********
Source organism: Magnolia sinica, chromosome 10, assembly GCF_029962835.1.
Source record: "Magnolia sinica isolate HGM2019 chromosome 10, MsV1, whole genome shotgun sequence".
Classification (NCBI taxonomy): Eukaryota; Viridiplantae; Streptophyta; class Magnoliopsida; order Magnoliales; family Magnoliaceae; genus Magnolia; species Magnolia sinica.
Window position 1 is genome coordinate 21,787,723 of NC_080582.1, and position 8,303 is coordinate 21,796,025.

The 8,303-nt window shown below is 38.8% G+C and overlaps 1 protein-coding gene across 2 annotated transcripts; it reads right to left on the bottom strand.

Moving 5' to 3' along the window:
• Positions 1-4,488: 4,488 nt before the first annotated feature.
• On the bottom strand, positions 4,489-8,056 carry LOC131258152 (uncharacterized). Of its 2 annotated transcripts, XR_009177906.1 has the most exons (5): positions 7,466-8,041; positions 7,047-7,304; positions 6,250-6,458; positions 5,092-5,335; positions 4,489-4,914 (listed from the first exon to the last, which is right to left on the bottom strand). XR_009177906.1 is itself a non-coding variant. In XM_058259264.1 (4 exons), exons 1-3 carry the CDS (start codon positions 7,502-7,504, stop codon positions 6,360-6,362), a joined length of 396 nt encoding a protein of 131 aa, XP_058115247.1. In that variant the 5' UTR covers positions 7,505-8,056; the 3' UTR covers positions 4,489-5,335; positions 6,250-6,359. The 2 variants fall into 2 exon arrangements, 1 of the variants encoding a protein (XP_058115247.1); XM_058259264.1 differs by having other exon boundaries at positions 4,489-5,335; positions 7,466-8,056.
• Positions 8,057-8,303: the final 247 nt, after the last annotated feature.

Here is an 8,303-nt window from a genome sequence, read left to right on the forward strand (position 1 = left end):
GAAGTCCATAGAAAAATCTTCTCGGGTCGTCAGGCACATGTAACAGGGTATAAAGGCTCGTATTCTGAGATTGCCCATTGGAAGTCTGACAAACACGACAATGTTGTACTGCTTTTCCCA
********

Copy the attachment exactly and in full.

Source organism: Magnolia sinica, chromosome 10, assembly GCF_029962835.1.
Source record: "Magnolia sinica isolate HGM2019 chromosome 10, MsV1, whole genome shotgun sequence".
Classification (NCBI taxonomy): Eukaryota; Viridiplantae; Streptophyta; class Magnoliopsida; order Magnoliales; family Magnoliaceae; genus Magnolia; species Magnolia sinica.
Window position 1 is genome coordinate 21,787,723 of NC_080582.1, and position 8,303 is coordinate 21,796,025.

The 8,303-nt window shown below is 38.8% G+C and overlaps 1 protein-coding gene across 2 annotated transcripts; it reads right to left on the bottom strand.

Moving 5' to 3' along the window:
• Positions 1-4,488: 4,488 nt before the first annotated feature.
• On the bottom strand, positions 4,489-8,056 carry LOC131258152 (uncharacterized). Of its 2 annotated transcripts, XR_009177906.1 has the most exons (5): positions 7,466-8,041; positions 7,047-7,304; positions 6,250-6,458; positions 5,092-5,335; positions 4,489-4,914 (listed from the first exon to the last, which is right to left on the bottom strand). XR_009177906.1 is itself a non-coding variant. In XM_058259264.1 (4 exons), exons 1-3 carry the CDS (start codon positions 7,502-7,504, stop codon positions 6,360-6,362), a joined length of 396 nt encoding a protein of 131 aa, XP_058115247.1. In that variant the 5' UTR covers positions 7,505-8,056; the 3' UTR covers positions 4,489-5,335; positions 6,250-6,359. The 2 variants fall into 2 exon arrangements, 1 of the variants encoding a protein (XP_058115247.1); XM_058259264.1 differs by having other exon boundaries at positions 4,489-5,335; positions 7,466-8,056.
• Positions 8,057-8,303: the final 247 nt, after the last annotated feature.

Here is an 8,303-nt window from a genome sequence, read left to right on the forward strand (position 1 = left end):
GAAGTCCATAGAAAAATCTTCTCGGGTCGTCAGGCACATGTAACAGGGTATAAAGGCTCGTATTCTGAGATTGCCCATTGGAAGTCTGACAAACACGACAATGTTGTACTGCTTTTCCCA